Robustness of dynamical decoupling sequences | Phys. Rev. A 87, 042309 (2013)

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Robustness of dynamical decoupling sequences

Mustafa Ahmed Ali Ahmed [1,2], Gonzalo A. Álvarez [1,3], and Dieter Suter [1]
1Fakultät Physik, Technische Universität Dortmund, Dortmund, Germany
2Department of Physics, International University of Africa, Khartoum, Sudan
3Department of Chemical Physics, Weizmann Institute of Science, Rehovot, Israel

Active protection of quantum states is an essential prerequisite for the implementation of quantum computing. Dynamical decoupling (DD) is a promising approach that applies sequences of control pulses to the system in order to reduce the adverse effect of system-environment interactions. Since every hardware device has finite precision, the errors of the DD control pulses can themselves destroy the stored information rather than protect it. We experimentally compare the performance of different DD sequences in the presence of an environment that was chosen such that all relevant DD sequences can equally suppress its effect on the system. Under these conditions, the remaining decay of the qubits under DD allows us to compare very precisely the robustness of the different DD sequences with respect to imperfections of the control pulses.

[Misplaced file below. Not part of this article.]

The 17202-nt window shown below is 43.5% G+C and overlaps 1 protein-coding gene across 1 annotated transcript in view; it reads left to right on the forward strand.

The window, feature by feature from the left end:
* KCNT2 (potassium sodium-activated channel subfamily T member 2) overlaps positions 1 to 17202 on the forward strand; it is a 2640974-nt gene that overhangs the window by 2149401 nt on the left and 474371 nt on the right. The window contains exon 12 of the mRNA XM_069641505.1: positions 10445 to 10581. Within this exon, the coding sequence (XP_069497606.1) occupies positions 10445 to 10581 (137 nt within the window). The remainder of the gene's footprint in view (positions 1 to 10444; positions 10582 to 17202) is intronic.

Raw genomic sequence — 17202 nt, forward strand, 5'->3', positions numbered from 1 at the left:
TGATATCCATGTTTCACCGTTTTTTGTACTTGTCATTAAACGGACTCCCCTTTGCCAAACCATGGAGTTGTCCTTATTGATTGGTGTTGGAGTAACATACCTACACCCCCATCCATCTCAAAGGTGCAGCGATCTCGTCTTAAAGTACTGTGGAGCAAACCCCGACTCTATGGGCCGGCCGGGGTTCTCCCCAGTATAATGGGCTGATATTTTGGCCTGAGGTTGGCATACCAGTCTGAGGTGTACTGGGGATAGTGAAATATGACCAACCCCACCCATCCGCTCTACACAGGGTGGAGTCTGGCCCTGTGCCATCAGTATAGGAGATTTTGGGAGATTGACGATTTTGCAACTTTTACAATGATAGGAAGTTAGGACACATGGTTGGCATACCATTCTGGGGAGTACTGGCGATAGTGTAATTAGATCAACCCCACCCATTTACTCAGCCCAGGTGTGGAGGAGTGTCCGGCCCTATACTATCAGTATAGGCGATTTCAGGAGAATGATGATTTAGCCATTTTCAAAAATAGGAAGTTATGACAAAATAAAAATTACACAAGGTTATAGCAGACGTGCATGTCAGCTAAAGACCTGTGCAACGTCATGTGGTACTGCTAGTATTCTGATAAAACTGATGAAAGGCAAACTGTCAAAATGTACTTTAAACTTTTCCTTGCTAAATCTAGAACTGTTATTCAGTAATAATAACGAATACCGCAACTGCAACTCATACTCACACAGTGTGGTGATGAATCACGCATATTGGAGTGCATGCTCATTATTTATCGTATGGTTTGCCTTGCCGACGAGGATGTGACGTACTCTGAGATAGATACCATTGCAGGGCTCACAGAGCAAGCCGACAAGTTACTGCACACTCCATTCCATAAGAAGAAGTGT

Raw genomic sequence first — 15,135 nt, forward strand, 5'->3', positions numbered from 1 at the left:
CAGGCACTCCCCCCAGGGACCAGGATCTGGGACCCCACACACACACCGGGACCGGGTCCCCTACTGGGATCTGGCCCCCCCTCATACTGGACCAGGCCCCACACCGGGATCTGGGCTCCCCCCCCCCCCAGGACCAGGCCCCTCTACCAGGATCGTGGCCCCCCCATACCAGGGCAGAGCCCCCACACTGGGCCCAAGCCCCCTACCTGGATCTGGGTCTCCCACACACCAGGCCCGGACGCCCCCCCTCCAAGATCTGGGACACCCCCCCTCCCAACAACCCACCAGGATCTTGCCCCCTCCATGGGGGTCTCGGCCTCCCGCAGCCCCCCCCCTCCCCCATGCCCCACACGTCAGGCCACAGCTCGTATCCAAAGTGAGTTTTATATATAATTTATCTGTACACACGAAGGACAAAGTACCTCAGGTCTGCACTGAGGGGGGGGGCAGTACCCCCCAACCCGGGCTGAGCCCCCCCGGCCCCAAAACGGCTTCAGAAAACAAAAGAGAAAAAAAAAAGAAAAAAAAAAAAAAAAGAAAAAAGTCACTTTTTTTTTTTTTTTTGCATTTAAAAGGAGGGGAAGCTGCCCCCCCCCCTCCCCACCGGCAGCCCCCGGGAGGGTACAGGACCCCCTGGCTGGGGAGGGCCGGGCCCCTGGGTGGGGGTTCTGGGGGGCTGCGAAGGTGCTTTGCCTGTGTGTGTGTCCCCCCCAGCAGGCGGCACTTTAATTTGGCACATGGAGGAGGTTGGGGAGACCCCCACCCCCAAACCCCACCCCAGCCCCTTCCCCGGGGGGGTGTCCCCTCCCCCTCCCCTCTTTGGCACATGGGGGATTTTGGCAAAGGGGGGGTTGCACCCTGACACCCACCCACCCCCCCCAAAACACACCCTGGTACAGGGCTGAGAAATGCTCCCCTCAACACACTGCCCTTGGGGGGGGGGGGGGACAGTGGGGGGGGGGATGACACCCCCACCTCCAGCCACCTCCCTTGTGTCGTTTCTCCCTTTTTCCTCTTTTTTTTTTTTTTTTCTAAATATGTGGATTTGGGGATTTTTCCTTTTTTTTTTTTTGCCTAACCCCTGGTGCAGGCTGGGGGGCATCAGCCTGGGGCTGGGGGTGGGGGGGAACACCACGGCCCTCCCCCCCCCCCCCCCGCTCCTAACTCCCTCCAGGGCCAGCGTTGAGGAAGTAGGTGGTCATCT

©2013 American Physical Society

via Phys. Rev. A 87, 042309 (2013): Robustness of dynamical decoupling sequences.

Average error per pulse for different DD sequences with delay τ =100μs. The average decay per pulse for different sequences is plotted against the number of pulses. The most conspicuous feature is that CP performs very badly and CPMG very well. The compensated sequences lie between these two extremes, and we find that the higher order sequences (XY8, KDD perform better than the lower order sequences (XY4). For unknown initial conditions, KDD shows the best performance. Under the present conditions, sequences that differ only with respect to time reversal symmetry perform quite similarly.